Document Type


Publication Date



The Grand Ethiopian Renaissance Dam (GERD), formerly known as the Millennium Dam, has been filling at a fast rate. This project has created issues for the Nile Basin countries of Egypt, Sudan, and Ethiopia. The filling of GERD has an impact on the Nile Basin hydrology and specifically the water storages (lakes/reservoirs) and flow downstream. In this study, through the analysis of multi-source satellite imagery, we study the filling of the GERD reservoir. The time-series generated using Sentinel-1 SAR imagery displays the number of classified water pixels in the dam from early June 2017 to September 2020, indicating a contrasting trend in August and September 2020 for the upstream/downstream water bodies: upstream of the dam rises steeply, while downstream decreases. Our time-series analysis also shows the average monthly precipitation (derived using IMERG) in the Blue Nile Basin in Ethiopia has received an abnormally high amount of rainfall as well as a high amount of runoff (analyzed using GLDAS output). Simultaneously, the study also demonstrates the drying trend downstream at Lake Nasser in Southern Egypt before December 2020. From our results, we estimate that the volume of water at GERD has already increased by 3.584 billion cubic meters, which accounts for about 5.3% of its planned capacity (67.37 billion cubic meters) from 9 July–30 November 2020. Finally, we observed an increasing trend in GRACE anomalies for GERD, whereas, for the Lake Nasser, we observed a decreasing trend. In addition, our study discusses potential interactions between GERD and the rainfall and resulting flood in Sudan. Our study suggests that attention should be drawn to the connection between the GERD filling and potential drought in the downstream countries during the upcoming dry spells in the Blue Nile River Basin. This study provides an open-source technique using Google Earth Engine (GEE) to monitor the changes in water level during the filling of the GERD reservoir. GEE proves to be a powerful as well as an efficient way of analyzing computationally intensive SAR images.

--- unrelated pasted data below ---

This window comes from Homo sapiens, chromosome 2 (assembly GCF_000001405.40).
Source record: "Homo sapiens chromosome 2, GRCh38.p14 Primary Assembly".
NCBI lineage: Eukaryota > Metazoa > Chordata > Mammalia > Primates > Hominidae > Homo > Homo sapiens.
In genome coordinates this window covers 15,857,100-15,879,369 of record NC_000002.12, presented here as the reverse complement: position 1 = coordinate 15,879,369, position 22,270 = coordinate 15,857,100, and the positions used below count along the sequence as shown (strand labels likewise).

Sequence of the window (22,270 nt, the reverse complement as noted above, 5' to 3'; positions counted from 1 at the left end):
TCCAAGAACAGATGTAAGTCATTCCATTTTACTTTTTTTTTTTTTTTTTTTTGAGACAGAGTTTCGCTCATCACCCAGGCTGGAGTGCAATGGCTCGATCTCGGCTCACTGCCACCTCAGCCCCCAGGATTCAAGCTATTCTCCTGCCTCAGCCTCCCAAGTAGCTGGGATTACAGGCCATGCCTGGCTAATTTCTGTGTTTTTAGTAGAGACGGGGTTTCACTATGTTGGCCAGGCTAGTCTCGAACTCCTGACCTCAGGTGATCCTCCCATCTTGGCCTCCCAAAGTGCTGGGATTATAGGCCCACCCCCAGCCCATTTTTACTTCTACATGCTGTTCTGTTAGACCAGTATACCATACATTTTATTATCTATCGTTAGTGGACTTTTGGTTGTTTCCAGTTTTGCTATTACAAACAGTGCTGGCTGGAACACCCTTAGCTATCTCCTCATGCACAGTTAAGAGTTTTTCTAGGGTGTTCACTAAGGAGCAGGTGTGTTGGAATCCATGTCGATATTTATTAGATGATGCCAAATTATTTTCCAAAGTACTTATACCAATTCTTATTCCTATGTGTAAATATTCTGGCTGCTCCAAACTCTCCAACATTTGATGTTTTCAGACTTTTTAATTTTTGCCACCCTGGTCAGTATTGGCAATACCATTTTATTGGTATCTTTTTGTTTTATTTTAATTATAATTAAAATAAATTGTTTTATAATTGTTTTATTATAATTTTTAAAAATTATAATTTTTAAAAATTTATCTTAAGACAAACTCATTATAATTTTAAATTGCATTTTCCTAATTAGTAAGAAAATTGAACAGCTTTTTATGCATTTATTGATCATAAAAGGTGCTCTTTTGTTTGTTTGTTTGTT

This article was originally published in Remote Sensing, volume 13, in 2021.

Peer Reviewed



The authors

Creative Commons License

Creative Commons License
This work is licensed under a Creative Commons Attribution 4.0 License.



To view the content in your browser, please download Adobe Reader or, alternately,
you may Download the file to your hard drive.

NOTE: The latest versions of Adobe Reader do not support viewing PDF files within Firefox on Mac OS and if you are using a modern (Intel) Mac, there is no official plugin for viewing PDF files within the browser window.